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Hedge Fund Sets Bush Attack Dogs On Obama in Fannie, Freddie Lawsuit

Tickers in this article: CG FMCC FMCKJ FNMA FNMAS

NEW YORK (TheStreet) -- Hedge fund Perry Capital has brought out the big legal guns in a challenge to the Obama administration's 2012 amendment to the Treasury's conservatorship of Fannie Mae and Freddie Mac .

Perry has hired Gibson Dunn and Crutcher's Ted Olson, U.S. Solicitor General from 2001 to 2004 and possibly the highest-profile conservative litigator in the country. A practiced expert at invalidating U.S. regulations, Olson has argued 59 cases in the Supreme Court, according to his bio on Gibson Dunn's Web site, including the two cases that decided the disputed presidential election of 2000 in favor of George W. Bush. Working alongside Perry and Gibson Dunn is Hamilton Place Strategies, a public relations firm led by former George W. Bush administration staff.

In its lawsuit, filed July 7, Perry argues the 2012 amendment, which sweeps all the profits of Fannie and Freddie into the Treasury, violates the terms of the 2008 conservatorship of the Government Sponsored Enterprises (GSEs). Under the 2008 deal, the Treasury acquired preferred shares worth $1 billion in the GSEs, paying 10% annual dividends. The Treasury also got warrants to buy 80% of the outstanding common stock and agreed to lend up to $100 billion to the GSEs, a total that was later raised to $200 billion.

Hedge funds began buying preferred shares of Fannie and Freddie prior to the 2012 amendment on the theory that the GSEs would become profitable enough to repay their debt to the Treasury with money left over to restore the dividends. In its lawsuit, Perry Capital disclosed it began buying GSE preferred shares in 2010. Other big name investors who have bought Fannie and Freddie preferred shares include Fairholme Funds and, reportedly, Paulson & Co. and The Carlyle Group's Claren Road Asset Management.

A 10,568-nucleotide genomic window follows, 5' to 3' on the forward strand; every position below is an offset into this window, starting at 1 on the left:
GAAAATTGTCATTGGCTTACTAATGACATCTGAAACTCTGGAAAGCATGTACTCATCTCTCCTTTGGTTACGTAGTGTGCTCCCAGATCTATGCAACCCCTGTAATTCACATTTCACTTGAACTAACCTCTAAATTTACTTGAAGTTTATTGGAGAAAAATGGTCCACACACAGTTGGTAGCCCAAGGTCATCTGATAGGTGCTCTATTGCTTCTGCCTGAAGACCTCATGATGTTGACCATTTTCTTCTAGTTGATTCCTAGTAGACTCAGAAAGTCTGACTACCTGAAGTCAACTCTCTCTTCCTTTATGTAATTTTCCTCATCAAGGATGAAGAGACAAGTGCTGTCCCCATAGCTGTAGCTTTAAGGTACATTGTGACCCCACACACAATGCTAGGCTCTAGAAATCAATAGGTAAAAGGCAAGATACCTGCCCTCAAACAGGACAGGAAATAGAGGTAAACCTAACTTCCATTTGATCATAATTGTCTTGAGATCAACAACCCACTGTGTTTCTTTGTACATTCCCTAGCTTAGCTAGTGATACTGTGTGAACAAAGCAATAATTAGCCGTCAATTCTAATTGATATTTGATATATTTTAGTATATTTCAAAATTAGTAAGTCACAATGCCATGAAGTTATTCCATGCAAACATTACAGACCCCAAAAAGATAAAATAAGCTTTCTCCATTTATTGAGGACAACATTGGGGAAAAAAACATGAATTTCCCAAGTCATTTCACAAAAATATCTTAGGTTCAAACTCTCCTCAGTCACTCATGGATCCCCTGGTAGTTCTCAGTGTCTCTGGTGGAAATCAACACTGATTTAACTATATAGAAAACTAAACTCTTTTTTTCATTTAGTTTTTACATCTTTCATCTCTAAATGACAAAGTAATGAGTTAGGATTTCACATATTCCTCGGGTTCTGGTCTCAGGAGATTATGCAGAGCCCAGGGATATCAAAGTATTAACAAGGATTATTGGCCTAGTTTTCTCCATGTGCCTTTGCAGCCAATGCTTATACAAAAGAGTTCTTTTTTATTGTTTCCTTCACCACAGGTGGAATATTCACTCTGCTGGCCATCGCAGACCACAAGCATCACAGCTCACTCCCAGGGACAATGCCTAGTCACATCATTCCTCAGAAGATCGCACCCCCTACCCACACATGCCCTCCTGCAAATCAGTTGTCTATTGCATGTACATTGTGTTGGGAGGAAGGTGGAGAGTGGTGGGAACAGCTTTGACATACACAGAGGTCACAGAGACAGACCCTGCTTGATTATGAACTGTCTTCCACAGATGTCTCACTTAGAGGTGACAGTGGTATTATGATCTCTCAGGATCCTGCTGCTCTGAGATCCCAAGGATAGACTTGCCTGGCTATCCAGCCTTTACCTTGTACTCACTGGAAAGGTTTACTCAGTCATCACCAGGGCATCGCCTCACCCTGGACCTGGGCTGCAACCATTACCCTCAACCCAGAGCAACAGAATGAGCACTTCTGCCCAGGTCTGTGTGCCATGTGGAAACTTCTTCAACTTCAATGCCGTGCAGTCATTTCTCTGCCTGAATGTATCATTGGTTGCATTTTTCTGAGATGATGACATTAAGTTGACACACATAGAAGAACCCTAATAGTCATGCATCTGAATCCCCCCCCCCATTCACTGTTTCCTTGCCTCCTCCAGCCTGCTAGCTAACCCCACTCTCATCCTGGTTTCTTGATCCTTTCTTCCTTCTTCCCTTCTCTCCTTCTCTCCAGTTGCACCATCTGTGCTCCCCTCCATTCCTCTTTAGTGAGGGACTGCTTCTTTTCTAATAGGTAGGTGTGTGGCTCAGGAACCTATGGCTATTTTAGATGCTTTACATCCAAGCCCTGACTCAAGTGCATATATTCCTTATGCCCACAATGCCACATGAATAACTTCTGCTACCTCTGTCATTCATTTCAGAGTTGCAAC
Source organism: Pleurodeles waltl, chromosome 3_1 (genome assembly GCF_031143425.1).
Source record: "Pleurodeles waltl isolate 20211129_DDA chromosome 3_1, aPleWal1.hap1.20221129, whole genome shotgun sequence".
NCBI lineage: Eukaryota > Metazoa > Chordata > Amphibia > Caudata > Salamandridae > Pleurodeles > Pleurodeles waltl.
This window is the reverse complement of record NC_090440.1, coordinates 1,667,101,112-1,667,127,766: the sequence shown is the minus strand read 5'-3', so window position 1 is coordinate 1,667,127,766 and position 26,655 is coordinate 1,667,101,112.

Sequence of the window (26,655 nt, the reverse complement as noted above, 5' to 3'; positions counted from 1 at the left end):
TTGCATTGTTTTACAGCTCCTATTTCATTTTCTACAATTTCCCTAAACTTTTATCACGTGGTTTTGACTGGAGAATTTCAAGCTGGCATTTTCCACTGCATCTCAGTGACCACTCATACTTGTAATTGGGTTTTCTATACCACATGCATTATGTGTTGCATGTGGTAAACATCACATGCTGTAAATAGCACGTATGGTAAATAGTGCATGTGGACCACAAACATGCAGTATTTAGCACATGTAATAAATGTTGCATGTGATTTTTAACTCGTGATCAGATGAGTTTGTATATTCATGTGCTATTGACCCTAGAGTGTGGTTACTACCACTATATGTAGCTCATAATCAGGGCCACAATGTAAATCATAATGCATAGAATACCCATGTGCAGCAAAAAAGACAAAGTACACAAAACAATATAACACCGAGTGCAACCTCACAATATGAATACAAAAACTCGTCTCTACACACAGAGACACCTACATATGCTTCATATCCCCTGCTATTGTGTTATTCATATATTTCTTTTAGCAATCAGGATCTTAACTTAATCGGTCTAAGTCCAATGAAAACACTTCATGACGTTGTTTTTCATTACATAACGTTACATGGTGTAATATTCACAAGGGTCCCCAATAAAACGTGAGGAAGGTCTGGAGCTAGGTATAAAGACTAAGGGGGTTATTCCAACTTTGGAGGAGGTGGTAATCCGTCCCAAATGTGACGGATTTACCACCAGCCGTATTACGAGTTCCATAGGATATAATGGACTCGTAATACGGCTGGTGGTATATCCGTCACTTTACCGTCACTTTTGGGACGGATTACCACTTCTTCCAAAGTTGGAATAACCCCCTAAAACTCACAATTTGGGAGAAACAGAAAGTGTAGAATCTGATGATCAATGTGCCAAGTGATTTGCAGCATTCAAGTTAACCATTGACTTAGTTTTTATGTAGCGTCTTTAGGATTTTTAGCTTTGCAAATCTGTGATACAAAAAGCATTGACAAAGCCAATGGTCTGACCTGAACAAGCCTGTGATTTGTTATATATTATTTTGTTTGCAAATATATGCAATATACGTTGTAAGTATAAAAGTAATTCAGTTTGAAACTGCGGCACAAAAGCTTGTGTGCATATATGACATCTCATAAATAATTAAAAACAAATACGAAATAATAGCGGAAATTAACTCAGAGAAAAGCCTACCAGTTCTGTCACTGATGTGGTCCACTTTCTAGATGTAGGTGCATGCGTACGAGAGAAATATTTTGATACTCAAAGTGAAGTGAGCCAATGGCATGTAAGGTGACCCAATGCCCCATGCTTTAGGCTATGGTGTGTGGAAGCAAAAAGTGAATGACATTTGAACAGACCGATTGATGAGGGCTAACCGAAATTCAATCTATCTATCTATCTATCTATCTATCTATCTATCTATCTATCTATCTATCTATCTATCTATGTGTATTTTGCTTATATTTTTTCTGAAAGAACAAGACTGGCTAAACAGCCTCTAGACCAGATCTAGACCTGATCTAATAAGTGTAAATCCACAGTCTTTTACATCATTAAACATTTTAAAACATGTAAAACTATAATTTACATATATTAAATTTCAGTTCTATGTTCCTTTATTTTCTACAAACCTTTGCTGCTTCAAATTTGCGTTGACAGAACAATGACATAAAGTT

But the 2012 amendment effectively changed the rules in the middle of the game, Perry's lawsuit argues.

By placing Fannie and Freddie under conservatorship in 2008, their regulator, the Federal Housing Finance Authority, caused private investors to "reasonably expect that the principles of conservatorship -- not receivership -- would guide the government's actions," states a press release from Gibson Dunn which summarizes the complaint. "As conservator, the statute requires FHFA to preserve the assets of Fannie Mae and Freddie Mac, not liquidate them. When changing the rules governing Treasury's investment, Treasury and the FHFA announced that they were beginning the process of winding down the companies -- the exact opposite of what the statute explicitly requires, and depriving private investors of their rights."